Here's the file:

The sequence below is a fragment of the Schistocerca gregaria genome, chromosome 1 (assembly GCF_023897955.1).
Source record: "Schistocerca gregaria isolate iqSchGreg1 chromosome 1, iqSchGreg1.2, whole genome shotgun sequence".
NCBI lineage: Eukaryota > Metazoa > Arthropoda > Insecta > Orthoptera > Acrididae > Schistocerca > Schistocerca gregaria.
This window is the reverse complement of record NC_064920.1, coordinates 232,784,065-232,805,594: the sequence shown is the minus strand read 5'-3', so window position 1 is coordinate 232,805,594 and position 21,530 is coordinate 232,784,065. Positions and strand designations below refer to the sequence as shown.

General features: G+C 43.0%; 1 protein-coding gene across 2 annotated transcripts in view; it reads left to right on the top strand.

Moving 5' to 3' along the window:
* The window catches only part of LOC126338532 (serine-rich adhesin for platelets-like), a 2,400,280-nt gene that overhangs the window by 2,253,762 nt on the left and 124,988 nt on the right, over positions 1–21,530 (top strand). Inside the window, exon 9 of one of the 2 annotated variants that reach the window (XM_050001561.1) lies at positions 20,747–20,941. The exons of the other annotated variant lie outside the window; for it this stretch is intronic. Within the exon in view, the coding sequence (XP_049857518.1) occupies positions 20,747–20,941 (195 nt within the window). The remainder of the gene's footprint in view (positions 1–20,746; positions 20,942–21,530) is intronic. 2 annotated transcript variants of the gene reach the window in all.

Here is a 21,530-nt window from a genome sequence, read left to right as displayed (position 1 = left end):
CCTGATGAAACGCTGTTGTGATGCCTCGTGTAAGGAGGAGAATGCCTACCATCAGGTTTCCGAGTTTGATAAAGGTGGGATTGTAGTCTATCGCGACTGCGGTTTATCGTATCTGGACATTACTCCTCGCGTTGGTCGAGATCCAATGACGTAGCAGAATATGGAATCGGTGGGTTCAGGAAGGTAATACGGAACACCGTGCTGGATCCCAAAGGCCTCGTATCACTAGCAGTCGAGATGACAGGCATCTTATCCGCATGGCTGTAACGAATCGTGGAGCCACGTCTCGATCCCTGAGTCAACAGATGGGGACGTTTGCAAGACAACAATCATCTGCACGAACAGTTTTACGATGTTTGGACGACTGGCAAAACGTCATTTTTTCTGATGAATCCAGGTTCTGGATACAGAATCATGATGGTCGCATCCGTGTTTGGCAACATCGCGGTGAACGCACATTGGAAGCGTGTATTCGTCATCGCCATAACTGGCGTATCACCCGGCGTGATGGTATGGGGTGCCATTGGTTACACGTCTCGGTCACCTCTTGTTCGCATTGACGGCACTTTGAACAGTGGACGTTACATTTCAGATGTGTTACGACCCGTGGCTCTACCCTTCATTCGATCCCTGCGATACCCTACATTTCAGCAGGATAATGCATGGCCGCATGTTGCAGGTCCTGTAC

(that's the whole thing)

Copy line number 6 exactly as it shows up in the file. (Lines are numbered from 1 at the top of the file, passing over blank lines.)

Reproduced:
Moving 5' to 3' along the window: